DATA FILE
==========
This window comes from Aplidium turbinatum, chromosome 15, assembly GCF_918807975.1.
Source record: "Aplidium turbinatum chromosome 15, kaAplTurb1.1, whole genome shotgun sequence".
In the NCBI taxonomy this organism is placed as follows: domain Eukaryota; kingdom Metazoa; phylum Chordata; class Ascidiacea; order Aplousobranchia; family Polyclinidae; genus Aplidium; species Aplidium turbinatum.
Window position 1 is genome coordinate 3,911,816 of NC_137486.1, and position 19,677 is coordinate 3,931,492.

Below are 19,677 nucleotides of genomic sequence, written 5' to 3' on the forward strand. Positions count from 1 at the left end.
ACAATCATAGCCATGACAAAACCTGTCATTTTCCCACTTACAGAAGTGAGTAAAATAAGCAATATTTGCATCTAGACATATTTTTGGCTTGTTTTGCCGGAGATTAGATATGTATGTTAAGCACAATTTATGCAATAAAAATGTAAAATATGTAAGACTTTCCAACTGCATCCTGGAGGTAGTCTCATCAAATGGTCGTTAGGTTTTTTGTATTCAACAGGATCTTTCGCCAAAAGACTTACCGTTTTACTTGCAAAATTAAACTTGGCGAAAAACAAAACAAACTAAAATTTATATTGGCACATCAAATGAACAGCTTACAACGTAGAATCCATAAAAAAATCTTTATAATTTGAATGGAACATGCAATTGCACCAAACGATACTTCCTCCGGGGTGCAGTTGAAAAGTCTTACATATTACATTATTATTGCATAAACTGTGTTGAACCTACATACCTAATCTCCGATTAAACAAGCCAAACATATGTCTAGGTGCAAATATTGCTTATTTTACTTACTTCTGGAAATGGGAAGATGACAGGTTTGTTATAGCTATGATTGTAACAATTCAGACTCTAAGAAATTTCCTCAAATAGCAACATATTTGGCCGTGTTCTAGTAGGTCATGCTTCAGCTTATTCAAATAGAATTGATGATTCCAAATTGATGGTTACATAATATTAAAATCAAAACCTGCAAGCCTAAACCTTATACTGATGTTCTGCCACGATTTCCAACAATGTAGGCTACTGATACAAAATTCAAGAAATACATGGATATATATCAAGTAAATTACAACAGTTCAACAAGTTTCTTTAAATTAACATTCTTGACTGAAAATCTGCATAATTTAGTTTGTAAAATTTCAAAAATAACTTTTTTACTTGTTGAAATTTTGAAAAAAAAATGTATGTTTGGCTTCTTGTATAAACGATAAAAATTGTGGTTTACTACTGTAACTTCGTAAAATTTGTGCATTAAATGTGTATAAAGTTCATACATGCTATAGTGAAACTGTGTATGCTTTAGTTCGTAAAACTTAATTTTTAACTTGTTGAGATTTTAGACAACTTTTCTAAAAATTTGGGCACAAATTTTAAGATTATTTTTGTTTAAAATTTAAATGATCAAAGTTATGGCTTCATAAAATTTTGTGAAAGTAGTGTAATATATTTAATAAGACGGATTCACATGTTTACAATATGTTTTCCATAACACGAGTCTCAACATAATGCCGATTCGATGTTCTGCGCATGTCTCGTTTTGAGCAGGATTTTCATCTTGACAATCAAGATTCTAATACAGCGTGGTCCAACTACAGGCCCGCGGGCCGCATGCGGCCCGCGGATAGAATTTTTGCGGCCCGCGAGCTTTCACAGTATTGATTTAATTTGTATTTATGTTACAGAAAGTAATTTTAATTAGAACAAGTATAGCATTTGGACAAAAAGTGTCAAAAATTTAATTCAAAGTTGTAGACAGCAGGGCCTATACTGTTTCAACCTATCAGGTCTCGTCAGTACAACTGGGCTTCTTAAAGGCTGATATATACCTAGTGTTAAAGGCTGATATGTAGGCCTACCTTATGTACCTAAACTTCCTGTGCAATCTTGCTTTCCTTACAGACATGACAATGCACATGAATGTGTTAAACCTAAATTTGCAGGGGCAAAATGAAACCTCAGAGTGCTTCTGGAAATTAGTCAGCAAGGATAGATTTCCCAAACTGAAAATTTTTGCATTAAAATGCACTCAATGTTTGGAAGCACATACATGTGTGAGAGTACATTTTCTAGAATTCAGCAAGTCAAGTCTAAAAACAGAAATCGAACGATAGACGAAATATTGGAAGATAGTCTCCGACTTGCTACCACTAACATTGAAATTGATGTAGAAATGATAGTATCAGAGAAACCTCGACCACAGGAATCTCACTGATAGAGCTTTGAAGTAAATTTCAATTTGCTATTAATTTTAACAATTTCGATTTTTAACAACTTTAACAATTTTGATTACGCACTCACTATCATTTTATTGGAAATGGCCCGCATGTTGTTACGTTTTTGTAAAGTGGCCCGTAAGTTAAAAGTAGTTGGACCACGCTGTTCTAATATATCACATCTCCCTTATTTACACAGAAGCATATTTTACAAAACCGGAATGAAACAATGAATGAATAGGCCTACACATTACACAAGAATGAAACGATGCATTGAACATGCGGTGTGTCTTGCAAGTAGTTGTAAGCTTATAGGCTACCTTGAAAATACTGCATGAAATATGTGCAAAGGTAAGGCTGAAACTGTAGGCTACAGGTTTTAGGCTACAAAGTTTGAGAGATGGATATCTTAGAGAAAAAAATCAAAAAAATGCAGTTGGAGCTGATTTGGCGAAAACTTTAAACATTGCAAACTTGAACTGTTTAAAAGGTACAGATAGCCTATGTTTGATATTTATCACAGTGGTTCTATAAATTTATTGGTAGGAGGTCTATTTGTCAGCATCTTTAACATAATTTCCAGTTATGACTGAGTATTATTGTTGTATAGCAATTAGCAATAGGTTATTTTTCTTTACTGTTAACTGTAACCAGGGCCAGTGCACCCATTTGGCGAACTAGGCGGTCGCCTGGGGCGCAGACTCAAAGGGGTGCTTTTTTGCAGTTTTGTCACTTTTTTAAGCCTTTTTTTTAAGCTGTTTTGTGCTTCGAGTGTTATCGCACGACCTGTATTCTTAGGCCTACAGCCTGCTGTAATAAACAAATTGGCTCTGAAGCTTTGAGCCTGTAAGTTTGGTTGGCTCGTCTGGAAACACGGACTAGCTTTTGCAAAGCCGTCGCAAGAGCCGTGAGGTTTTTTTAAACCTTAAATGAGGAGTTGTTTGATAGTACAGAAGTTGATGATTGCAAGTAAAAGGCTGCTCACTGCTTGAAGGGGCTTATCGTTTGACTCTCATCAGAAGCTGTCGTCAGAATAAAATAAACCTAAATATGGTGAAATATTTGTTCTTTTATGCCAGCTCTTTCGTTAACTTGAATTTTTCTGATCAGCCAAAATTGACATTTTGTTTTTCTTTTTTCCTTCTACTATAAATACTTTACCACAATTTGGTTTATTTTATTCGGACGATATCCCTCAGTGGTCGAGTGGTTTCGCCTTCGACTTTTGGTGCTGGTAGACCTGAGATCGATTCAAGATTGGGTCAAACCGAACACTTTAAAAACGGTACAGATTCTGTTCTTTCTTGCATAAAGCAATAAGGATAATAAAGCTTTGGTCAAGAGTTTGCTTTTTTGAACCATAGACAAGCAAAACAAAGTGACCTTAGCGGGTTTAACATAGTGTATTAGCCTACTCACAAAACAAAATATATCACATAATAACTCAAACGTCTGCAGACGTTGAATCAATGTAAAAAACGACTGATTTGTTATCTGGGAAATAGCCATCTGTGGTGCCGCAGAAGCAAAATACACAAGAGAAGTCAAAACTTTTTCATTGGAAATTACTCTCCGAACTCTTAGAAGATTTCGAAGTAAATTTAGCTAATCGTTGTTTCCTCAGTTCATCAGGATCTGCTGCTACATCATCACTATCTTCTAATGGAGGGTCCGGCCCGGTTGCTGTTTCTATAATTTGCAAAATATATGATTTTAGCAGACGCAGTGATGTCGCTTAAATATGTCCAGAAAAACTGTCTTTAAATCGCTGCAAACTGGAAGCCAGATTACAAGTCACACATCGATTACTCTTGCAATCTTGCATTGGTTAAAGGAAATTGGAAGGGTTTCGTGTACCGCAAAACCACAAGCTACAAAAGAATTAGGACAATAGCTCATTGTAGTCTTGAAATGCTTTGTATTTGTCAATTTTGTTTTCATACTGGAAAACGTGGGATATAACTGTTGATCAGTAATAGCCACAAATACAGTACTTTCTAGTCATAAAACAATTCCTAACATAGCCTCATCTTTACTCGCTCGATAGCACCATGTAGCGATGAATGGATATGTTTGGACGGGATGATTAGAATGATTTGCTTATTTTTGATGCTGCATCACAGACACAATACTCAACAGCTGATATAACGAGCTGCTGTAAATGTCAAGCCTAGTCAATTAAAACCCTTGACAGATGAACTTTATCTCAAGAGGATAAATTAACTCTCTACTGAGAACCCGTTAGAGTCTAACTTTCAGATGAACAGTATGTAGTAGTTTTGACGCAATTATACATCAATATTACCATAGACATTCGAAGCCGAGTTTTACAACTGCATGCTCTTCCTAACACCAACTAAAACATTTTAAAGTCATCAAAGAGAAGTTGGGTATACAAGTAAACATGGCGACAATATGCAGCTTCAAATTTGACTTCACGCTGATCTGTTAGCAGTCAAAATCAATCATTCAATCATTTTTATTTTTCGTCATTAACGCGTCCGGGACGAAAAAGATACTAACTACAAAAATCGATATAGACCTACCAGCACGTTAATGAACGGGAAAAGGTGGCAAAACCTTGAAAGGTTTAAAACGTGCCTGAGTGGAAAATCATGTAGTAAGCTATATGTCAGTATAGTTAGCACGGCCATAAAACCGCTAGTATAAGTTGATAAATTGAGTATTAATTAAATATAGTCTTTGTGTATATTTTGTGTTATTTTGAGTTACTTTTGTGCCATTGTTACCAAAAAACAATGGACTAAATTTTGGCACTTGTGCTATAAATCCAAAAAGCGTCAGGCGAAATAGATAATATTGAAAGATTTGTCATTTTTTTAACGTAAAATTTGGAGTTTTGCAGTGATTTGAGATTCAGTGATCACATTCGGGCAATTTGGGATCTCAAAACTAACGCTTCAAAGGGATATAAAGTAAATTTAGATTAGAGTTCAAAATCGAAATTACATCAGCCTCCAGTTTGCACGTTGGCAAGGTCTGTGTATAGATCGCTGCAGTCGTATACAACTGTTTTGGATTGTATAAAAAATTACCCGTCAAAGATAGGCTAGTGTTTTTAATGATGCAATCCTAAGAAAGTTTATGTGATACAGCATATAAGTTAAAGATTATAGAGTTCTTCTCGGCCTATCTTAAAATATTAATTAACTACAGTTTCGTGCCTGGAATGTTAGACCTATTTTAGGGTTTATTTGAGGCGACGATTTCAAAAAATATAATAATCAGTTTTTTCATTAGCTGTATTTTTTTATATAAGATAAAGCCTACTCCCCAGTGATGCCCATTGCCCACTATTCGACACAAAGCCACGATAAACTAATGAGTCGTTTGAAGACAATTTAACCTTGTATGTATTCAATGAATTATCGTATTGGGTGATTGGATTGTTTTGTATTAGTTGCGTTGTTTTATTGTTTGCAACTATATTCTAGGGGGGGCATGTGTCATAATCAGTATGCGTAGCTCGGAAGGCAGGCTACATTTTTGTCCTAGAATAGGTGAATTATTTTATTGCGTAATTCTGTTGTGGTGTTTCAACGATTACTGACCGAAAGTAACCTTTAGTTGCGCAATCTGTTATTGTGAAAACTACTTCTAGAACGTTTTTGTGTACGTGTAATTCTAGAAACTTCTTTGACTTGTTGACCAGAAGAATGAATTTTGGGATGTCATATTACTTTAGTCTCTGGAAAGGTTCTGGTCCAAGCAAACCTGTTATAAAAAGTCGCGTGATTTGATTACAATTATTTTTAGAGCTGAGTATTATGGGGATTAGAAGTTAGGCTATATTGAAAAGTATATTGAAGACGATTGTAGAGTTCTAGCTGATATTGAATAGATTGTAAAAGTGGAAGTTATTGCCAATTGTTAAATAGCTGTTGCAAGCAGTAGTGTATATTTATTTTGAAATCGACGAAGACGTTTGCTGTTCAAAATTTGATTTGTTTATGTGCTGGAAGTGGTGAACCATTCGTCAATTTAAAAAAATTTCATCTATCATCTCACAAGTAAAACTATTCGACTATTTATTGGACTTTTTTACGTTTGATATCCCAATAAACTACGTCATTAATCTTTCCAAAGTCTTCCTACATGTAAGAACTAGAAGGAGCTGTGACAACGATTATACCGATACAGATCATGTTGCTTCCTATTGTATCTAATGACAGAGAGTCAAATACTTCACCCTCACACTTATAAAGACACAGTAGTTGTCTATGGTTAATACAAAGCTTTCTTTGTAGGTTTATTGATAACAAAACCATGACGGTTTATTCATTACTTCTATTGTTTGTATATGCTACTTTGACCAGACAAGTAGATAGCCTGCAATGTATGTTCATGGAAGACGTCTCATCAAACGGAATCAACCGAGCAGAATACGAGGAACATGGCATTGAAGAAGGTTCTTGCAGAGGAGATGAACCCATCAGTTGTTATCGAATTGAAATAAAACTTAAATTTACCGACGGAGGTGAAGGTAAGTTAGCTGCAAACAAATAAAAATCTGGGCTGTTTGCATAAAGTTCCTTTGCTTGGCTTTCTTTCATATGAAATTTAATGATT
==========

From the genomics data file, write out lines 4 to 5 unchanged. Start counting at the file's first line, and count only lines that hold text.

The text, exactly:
Window position 1 is genome coordinate 3,911,816 of NC_137486.1, and position 19,677 is coordinate 3,931,492.

Below are 19,677 nucleotides of genomic sequence, written 5' to 3' on the forward strand. Positions count from 1 at the left end.